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Published On: Fri, Sep 11th, 2015

Iranian nuclear deal: America abandons Israel on 9/11

President Obama can claim a political victory with the Iranian nuclear deal, while critics still denounce the move and the flood of money which would flow to Iran, who chants “Death to America” and “Death to Israel” days after the deal was struck. Now a 9/11 vote seems likely, officially changing our relationship with Israel, America’s strongest ally in the Middle East.

Senate Democrats delivered a major victory to the Obama administration when they blocked a Republican resolution to reject a six-nation nuclear accord with Iran on Thursday, ensuring the landmark deal will take effect without a veto showdown between Congress and the White House.

photo/Talmoryair

photo/Talmoryair

A procedural vote fell two short of the 60 needed to break a Democratic filibuster. It culminated hours of debate in the Senate and capped weeks of discord since the United States, Britain, France, Germany, Russia and China announced the agreement with Iran in July.

The decision is being framed as “take the deal” or war without any delay to evaluate the impact of the 150 billion headed to Iran as part of the deal, the impact of handcuffing America in support of Israel or the lack of leverage to keep the Iranians from being dangerous.

“Regardless of how one feels about the agreement,” Senator Chuck Schumer, one of four Democrats to vote against the deal, said on the Senate floor, “fair-minded Americans should acknowledge the president’s strong achievements in combating and containing Iran.”

Critics point out that Schumer’s objection gave the Senator cover with a high Jewish population in his constituency, knowing that the deal had the votes needed to move on with or without Schumer’s support.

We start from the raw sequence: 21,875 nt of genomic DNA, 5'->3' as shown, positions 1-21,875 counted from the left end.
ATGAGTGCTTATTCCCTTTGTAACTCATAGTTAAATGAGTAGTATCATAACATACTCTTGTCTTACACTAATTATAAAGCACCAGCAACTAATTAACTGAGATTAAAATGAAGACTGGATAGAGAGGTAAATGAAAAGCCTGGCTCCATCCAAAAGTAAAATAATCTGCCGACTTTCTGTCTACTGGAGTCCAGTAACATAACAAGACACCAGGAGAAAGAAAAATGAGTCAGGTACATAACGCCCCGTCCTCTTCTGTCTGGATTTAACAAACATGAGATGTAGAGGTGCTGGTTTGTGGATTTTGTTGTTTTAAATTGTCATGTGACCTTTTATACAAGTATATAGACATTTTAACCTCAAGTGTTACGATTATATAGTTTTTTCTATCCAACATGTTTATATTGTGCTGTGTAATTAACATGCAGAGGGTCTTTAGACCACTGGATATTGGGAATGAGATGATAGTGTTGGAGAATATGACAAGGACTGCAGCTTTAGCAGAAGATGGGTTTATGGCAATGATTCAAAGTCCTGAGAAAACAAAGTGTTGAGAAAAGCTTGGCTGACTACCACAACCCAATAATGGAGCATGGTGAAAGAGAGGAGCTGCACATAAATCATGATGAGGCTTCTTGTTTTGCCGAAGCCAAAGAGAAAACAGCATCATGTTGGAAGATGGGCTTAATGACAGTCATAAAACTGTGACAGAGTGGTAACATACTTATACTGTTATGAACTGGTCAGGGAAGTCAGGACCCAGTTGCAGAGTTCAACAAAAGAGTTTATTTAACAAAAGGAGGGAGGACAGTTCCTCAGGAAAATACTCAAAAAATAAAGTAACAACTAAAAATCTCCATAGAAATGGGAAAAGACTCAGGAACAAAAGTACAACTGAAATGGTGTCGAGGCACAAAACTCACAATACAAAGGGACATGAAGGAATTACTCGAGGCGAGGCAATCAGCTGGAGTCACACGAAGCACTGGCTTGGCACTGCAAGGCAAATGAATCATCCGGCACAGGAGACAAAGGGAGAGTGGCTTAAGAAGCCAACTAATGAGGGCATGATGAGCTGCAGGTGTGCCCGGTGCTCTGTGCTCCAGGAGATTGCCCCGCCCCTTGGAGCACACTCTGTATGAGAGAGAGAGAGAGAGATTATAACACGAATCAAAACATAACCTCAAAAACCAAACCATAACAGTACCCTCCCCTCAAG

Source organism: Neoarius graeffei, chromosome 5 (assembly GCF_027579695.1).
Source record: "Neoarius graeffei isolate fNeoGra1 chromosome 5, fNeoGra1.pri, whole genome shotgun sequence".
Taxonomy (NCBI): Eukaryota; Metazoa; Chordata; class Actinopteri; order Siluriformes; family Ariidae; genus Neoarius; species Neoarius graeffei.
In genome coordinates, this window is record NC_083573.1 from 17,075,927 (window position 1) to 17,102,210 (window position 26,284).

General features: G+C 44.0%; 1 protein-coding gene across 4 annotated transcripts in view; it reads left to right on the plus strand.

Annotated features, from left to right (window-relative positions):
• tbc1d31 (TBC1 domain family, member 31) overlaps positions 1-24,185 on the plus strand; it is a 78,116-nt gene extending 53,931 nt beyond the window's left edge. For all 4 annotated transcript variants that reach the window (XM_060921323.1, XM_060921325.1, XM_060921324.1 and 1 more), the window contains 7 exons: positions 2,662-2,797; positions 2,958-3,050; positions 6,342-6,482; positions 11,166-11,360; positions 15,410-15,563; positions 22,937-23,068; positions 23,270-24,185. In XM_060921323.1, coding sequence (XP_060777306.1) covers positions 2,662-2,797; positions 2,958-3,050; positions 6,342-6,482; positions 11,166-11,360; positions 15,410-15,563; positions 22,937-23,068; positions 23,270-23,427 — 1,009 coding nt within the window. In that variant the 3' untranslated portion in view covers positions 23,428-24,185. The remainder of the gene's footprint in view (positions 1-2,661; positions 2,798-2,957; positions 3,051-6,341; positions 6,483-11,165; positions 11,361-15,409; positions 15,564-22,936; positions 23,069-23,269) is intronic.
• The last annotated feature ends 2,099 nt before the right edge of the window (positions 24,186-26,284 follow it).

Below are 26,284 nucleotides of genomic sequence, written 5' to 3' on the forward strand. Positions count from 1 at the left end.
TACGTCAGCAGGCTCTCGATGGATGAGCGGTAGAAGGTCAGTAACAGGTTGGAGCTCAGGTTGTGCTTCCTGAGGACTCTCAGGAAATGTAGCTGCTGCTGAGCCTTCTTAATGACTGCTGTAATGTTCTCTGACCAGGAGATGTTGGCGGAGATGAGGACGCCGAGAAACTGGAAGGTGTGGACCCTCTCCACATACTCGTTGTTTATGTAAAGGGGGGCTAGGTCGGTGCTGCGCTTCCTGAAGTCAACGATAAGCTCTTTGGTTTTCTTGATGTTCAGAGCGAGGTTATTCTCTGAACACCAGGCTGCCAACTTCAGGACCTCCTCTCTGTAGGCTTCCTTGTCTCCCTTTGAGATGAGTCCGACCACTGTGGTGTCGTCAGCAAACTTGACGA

“I also have a great deal of respect for the careful thought and deliberation my colleagues went through,” adding, “I recognize for them that this is a vote of conscience just as it is for me.”

“President Obama can claim that he found a way to move an extremely important, yet controversial, diplomatic agreement through the political process,” said Julian E. Zelizer, a history professor at Princeton to NY Times. “For conservatives the deal fulfills every negative view that they have about President Obama and the way Democrats handle foreign threats,” he added. “The narrative is built for the campaign trail — a Democratic president agrees to drop sanctions on a horrible regime that even most Democrats agree shows little signs of reform.”

“I’ve never been more disappointed in the body than I am today,” said Senator Lindsey Graham, who has long protested the deal. “You won’t let us have a vote. You won’t let us have a debate. And please stop saying this deal makes Israel safer. That’s cruel.”

“This agreement is flawed,” said Senator Angus King, independent of Maine. “But this is the agreement that is before us, and the analysis cannot be strictly of the agreement itself within its four corners, but compared to what? That really is the basic question here.”

About the Author

- Writer and Co-Founder of The Global Dispatch, Brandon has been covering news, offering commentary for years, beginning professionally in 2003 on Crazed Fanboy before expanding into other blogs and sites. Appearing on several radio shows, Brandon has hosted Dispatch Radio, written his first novel (The Rise of the Templar) and completed the three years Global University program in Ministerial Studies to be a pastor. To Contact Brandon email [email protected] ATTN: BRANDON

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